The population studied included paediatric transfusion dependent thalassaemia patients aged 18 years or below requiring regular blood transfusion in the Department of Paediatrics, Prince of Wales Hospital and the Department of Paediatrics and Adolescent Health, Princess Margaret Hospital.
Written informed consent was obtained from patients and parents of patients who were less than 18 years old before enrolment. The study was conducted in accordance with the protocol and in compliance with the moral, ethical, and scientific principles governing clinical research as set out in the Declaration of Helsinki and Good Clinical Practice (GCP).
The current age, age at time of diagnosis of thalassaemia, duration of transfusion, height and weight with centiles were recorded. Latest thyroid function and fasting glucose data, calcium, phosphate and alkaline phosphatase levels were collected. The result of the latest renal function test performed within one year was obtained. The mean haemoglobin level from the last two years and mean ferritin level from the last ten years was calculated. Magnetic resonance imaging of the liver and heart, which was performed in older patients, was studied.
Hormonal Tests and Procedures
ACTH (Adrenocorticotropin) stimulation tests were employed to diagnose adrenal insufficiency. All patients underwent the low dose short ACTH test. If the cortisol response was subnormal, the standard dose short ACTH test was then performed. All patients were admitted into hospital at 8AM and an indwelling catheter was inserted between 0800 and 0900h.
Basal Cortisol and ACTH Levels
Blood samples for basal cortisol and paired ACTH were obtained after a 30 minutes rest after insertion of venous catheter.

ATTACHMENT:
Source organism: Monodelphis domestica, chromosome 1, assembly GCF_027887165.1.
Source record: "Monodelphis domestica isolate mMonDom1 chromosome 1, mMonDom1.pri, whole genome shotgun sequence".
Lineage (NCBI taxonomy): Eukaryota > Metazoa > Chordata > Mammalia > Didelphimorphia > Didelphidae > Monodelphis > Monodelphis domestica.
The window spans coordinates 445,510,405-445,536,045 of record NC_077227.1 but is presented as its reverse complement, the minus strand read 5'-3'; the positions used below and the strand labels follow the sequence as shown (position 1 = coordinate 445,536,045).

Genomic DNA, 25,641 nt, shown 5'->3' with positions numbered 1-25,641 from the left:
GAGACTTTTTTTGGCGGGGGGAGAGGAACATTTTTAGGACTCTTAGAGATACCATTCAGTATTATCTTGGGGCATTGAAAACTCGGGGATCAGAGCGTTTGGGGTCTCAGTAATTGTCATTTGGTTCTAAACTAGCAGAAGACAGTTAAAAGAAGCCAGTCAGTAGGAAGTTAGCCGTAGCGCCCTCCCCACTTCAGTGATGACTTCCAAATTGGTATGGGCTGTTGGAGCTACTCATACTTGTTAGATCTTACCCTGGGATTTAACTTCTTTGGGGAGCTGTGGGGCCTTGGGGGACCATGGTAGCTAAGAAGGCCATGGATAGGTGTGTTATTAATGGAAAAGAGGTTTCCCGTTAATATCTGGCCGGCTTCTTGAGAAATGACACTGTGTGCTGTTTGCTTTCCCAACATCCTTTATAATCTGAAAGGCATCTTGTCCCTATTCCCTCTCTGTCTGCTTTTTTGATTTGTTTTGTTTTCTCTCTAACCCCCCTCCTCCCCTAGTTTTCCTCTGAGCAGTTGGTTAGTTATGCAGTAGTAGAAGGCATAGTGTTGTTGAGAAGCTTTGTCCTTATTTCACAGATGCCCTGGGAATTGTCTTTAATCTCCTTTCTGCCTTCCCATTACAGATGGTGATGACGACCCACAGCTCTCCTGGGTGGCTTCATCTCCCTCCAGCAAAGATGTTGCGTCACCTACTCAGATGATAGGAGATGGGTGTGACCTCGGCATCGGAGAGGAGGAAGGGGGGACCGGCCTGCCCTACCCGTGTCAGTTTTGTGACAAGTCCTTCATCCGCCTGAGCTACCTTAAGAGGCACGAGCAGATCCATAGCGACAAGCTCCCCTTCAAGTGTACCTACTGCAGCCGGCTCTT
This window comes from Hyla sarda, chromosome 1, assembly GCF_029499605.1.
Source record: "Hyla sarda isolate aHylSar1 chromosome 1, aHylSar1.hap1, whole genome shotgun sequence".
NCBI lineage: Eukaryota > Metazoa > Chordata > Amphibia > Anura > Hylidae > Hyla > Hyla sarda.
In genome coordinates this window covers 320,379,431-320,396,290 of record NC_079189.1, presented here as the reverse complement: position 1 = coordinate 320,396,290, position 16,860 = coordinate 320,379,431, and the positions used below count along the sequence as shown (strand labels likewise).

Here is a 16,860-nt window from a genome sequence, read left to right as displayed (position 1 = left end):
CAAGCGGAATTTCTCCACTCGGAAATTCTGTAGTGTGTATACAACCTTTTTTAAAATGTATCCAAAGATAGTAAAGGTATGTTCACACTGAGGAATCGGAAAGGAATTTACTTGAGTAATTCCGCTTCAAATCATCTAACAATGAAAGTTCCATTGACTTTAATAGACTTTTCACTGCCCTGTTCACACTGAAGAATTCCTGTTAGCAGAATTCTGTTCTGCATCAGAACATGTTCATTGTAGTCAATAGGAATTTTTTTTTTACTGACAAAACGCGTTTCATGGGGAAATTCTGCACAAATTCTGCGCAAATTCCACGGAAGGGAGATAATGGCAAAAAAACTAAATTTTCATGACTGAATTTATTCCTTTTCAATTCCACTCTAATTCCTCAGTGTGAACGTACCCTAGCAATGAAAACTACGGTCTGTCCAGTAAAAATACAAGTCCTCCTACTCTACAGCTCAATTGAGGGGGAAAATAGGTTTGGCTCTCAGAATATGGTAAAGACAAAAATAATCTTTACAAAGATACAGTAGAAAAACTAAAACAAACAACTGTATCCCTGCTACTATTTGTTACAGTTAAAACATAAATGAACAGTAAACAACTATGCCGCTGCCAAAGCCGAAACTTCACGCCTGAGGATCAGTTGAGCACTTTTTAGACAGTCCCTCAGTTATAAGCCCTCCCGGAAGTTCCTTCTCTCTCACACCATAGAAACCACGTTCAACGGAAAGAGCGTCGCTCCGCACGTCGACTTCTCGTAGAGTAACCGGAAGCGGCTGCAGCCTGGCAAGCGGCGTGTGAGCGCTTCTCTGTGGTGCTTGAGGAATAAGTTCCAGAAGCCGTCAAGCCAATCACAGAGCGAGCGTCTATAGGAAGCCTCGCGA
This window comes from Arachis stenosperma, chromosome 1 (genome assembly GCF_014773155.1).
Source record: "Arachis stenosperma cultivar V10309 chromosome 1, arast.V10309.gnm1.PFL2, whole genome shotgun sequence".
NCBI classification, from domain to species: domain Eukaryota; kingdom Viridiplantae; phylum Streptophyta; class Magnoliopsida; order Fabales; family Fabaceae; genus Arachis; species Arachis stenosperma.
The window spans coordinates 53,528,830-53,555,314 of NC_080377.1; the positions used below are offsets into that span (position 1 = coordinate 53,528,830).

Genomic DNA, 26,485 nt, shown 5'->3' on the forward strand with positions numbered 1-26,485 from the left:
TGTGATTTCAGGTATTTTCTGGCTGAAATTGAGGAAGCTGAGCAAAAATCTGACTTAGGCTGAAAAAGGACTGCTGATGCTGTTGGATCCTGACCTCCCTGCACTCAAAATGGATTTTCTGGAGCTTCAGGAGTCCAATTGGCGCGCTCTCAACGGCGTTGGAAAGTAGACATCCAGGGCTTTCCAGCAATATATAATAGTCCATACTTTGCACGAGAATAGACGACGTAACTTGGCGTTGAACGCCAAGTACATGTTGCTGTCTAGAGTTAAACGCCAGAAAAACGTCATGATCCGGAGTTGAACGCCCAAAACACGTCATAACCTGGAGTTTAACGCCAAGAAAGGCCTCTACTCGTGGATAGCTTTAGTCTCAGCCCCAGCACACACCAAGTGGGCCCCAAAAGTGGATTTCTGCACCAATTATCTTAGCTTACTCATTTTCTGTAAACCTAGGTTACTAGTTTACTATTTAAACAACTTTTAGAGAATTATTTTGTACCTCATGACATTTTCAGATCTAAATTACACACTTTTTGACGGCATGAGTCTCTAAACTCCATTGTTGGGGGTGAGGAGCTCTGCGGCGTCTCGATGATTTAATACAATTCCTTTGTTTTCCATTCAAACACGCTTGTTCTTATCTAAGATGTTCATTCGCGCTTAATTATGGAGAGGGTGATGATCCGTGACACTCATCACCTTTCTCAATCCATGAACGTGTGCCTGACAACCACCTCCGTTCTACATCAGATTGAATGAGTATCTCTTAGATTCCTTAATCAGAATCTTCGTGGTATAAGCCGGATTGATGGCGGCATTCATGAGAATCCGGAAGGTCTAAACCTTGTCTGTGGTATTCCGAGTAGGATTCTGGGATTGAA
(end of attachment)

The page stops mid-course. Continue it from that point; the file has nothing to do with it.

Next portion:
Low Dose Short ACTH Test
All patients then underwent the low dose short ACTH test. One microgram of ACTH was prepared by diluting one vial of 250 microgram ACTH into 250 mL sterile normal saline. 1 mL (=1 microgram ACTH) of the solution is then injected as intravenous bolus. Basal samples for cortisol were collected as 0 minute sample and then at 30 and 60 minute intervals. Children whose cortisol reached above 500 nmol/L were considered to have normal functioning hypothalamic-pituitary-adrenal axis.
Standard Dose Short ACTH Test
Children whose cortisol failed to reach 500 nmol/L in the low dose short ACTH test underwent the 250 microgram standard dose ACTH test to distinguish between primary and secondary adrenal insufficiency. Those who failed the low dose ACTH test but achieved cortisol above 500 nmol/L in the standard dose ACTH test were considered to have secondary adrenal insufficiency. Those whose exhibit an elevated baseline ACTH level together with failure to reach a peak cortisol response of 500 nmol/L in both tests were considered to have primary adrenal insufficiency.